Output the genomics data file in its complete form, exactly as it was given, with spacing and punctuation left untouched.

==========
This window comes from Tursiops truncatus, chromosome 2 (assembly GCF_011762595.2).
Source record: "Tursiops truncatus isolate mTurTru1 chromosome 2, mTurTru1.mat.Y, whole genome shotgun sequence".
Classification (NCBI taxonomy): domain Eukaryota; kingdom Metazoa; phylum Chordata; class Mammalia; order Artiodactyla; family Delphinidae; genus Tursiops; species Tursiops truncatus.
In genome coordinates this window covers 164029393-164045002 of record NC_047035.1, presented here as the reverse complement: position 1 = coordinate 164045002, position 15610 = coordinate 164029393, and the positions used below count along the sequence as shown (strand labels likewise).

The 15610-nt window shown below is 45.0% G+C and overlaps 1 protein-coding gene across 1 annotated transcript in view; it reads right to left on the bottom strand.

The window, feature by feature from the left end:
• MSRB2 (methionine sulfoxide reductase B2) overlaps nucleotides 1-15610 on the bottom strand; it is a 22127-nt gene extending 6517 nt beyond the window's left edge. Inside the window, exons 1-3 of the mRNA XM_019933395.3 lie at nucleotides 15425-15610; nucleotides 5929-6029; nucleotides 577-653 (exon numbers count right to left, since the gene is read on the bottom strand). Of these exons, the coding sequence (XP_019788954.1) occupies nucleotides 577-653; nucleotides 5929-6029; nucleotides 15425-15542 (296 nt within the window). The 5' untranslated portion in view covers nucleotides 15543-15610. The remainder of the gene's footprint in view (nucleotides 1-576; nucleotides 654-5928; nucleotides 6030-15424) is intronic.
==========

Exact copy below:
This window comes from Tursiops truncatus, chromosome 2 (assembly GCF_011762595.2).
Source record: "Tursiops truncatus isolate mTurTru1 chromosome 2, mTurTru1.mat.Y, whole genome shotgun sequence".
Classification (NCBI taxonomy): domain Eukaryota; kingdom Metazoa; phylum Chordata; class Mammalia; order Artiodactyla; family Delphinidae; genus Tursiops; species Tursiops truncatus.
In genome coordinates this window covers 164029393-164045002 of record NC_047035.1, presented here as the reverse complement: position 1 = coordinate 164045002, position 15610 = coordinate 164029393, and the positions used below count along the sequence as shown (strand labels likewise).

The 15610-nt window shown below is 45.0% G+C and overlaps 1 protein-coding gene across 1 annotated transcript in view; it reads right to left on the bottom strand.

The window, feature by feature from the left end:
• MSRB2 (methionine sulfoxide reductase B2) overlaps nucleotides 1-15610 on the bottom strand; it is a 22127-nt gene extending 6517 nt beyond the window's left edge. Inside the window, exons 1-3 of the mRNA XM_019933395.3 lie at nucleotides 15425-15610; nucleotides 5929-6029; nucleotides 577-653 (exon numbers count right to left, since the gene is read on the bottom strand). Of these exons, the coding sequence (XP_019788954.1) occupies nucleotides 577-653; nucleotides 5929-6029; nucleotides 15425-15542 (296 nt within the window). The 5' untranslated portion in view covers nucleotides 15543-15610. The remainder of the gene's footprint in view (nucleotides 1-576; nucleotides 654-5928; nucleotides 6030-15424) is intronic.